Austria has elected a 72-year-old former leader of the Greens party to be its next president, narrowly avoiding becoming the first country in the European Union to vote in a far-right candidate as head of state.
After an election on Sunday that was too close to call, Austrian officials spent most of Monday counting hundreds of thousands of postal ballots which ended up vaulting Alexander van der Bellen past Freedom Party rival Norbert Hofer and into the ceremonial post of president.
The Interior Ministry gave van der Bellen 50.3 per cent of the vote, compared to 49.7 per cent for Hofer, who had run on an anti-immigration platform.
Hofer conceded defeat in a post on his Facebook page, thanking his supporters and telling them not to be despondent.
“Of course I am sad today,” he said. “I would have liked to take care of our wonderful country for you as president.”
Hofer’s defeat averts an embarrassing setback for Europe’s political establishment, which is increasingly under threat from populist parties that have profited from concerns about the region’s refugee crisis and years of weak growth and high unemployment.
“It’s a relief to see the Austrians reject populism and extremism,” French Prime Minister Manuel Valls said in a Twitter post. “Everyone in Europe must draw lessons from this.”
Austria is a relatively prosperous country, but it has been at the centre of a record influx of migrants from the Middle East, fanning public resentment towards the two centrist parties – the Social Democrats (SPO) and the conservative People’s Party – that have dominated politics since the end of World War Two.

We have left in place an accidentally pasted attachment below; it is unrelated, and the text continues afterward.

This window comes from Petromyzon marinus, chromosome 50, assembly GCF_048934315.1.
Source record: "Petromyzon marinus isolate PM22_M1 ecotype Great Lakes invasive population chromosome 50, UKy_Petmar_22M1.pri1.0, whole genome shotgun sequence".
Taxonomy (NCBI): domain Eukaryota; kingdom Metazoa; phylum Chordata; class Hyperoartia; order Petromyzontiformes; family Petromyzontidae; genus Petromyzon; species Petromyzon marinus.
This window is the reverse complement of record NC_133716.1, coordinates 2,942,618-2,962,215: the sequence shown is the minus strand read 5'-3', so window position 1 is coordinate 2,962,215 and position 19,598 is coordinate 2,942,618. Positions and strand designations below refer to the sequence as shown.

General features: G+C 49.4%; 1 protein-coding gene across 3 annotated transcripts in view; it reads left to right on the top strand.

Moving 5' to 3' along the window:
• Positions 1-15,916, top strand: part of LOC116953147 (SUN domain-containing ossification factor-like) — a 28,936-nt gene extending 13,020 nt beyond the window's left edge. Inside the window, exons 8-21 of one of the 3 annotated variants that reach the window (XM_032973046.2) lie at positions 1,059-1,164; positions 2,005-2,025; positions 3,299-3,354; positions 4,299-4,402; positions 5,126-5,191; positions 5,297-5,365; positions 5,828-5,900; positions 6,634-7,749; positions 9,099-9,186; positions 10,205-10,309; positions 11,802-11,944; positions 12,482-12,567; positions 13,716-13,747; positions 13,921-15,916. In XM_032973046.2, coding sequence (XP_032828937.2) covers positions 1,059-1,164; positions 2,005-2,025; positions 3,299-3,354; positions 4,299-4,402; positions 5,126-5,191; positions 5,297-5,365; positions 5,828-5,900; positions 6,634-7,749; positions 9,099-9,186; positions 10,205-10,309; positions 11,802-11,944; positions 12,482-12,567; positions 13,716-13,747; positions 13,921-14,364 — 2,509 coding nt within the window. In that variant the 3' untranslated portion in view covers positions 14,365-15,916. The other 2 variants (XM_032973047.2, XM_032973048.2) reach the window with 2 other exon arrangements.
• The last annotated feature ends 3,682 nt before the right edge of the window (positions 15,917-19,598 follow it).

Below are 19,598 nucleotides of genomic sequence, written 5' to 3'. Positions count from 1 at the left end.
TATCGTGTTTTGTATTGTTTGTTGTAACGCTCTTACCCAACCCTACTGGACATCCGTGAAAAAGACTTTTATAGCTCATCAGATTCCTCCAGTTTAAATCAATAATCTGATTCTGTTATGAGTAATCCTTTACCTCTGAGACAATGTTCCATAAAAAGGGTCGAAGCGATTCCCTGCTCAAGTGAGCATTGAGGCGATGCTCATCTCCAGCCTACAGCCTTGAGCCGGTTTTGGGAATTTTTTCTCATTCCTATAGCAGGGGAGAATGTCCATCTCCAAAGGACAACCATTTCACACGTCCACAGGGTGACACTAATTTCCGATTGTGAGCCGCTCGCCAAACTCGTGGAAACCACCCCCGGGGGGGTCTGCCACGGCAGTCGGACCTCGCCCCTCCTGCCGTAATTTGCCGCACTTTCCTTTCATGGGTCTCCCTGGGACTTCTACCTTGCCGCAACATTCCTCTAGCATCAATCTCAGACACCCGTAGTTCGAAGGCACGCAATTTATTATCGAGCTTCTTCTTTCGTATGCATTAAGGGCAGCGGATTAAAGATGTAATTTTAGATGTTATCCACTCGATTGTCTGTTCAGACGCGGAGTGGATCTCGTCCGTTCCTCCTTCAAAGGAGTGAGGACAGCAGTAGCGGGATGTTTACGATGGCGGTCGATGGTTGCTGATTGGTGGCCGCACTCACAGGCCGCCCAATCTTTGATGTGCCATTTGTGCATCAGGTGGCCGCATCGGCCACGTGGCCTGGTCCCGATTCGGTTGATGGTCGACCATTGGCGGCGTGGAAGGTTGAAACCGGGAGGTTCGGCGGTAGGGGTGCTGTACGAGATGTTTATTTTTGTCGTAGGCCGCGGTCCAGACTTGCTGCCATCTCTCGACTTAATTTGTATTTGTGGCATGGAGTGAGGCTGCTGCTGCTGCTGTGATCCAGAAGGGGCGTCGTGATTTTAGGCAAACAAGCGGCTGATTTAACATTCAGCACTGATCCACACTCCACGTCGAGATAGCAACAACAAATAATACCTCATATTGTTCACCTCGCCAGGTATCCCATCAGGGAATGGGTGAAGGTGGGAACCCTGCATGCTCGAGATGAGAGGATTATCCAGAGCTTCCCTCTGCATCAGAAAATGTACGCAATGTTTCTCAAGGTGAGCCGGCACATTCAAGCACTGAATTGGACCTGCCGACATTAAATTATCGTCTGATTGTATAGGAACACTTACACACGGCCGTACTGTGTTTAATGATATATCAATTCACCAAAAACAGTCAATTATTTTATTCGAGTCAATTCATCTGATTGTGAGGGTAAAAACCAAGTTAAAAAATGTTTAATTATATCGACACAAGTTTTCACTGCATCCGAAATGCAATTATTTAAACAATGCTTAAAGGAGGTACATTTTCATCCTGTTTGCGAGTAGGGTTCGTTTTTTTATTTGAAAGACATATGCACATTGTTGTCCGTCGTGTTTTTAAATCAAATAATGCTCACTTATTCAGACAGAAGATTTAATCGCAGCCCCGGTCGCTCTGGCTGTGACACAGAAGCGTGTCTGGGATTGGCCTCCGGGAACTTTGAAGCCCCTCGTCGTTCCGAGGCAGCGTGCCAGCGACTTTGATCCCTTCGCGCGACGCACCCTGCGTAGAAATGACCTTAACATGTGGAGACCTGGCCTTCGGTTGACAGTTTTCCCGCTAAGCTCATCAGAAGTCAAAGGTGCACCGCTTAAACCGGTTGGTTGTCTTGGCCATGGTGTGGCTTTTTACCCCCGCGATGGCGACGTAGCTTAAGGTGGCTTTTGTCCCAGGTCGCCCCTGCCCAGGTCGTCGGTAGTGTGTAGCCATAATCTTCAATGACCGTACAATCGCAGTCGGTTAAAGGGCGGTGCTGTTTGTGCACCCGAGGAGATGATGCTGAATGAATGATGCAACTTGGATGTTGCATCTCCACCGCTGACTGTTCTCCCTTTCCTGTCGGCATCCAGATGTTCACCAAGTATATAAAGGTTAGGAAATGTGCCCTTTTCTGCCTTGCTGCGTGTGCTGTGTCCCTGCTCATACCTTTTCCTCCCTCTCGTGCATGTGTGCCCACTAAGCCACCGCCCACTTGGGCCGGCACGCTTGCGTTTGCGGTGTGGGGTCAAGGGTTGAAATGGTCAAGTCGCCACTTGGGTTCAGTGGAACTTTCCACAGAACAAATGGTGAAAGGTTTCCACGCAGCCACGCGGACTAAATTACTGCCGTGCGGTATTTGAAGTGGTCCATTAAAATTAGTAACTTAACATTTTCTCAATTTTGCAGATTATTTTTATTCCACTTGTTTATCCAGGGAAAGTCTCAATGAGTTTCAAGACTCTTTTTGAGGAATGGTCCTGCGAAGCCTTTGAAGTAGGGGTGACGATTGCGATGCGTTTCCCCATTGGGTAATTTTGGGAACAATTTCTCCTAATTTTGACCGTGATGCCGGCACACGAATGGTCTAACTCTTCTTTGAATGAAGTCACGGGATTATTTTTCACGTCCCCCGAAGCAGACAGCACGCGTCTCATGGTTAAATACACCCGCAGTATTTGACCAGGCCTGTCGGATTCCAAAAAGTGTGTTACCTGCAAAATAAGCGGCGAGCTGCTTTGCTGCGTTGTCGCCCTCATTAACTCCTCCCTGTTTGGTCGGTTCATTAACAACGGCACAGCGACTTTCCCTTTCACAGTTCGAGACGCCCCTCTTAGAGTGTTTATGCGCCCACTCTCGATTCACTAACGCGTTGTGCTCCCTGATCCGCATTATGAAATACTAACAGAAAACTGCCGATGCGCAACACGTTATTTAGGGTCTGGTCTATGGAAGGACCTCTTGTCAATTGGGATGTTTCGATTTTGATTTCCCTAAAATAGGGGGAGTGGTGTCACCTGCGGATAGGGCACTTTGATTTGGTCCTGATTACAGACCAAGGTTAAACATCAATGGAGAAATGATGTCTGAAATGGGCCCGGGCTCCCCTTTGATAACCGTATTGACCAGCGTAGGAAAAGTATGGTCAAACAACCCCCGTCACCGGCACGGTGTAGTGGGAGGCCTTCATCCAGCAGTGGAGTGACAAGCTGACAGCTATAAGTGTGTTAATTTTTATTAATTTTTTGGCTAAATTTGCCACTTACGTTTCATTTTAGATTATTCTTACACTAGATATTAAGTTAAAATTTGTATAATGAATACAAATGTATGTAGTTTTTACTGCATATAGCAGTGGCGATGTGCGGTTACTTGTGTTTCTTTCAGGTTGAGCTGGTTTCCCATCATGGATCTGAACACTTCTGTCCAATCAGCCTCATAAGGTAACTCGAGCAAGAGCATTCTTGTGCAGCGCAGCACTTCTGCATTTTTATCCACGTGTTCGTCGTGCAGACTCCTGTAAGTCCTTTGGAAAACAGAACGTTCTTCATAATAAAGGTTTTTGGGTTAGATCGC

Sunday’s provisional result, which did not include the postal ballots, showed Hofer ahead with 51.9 percent to van der Bellen’s 48.1 percent.
But the SORA institute, a pollster, had said that mail-in ballots were likely to favour van der Bellen because they are traditionally used by more educated voters. The institute’s election-day polling showed 81 percent of voters with a university degree had backed van der Bellen and 86 percent of workers voted for Hofer.
The vote in Austria, a country of 8.5 million people, had unsettled leaders elsewhere in Europe, particularly in neighbour Germany where a new anti-immigration party, the Alternative for Germany (AfD), is on the rise.
In France, the National Front of Marine Le Pen is leading in polls ahead of a presidential election next year. Across the Channel, the UK Independence Party is campaigning for Britain to leave the European Union in a referendum on June 23.
Hofer, 45, has described himself as a centre-right politician and told voters not to believe suggestions from other parties that he would be a dangerous president.
But his party has its roots in Austria’s Nazi past, a history the country has not confronted as openly as Germany.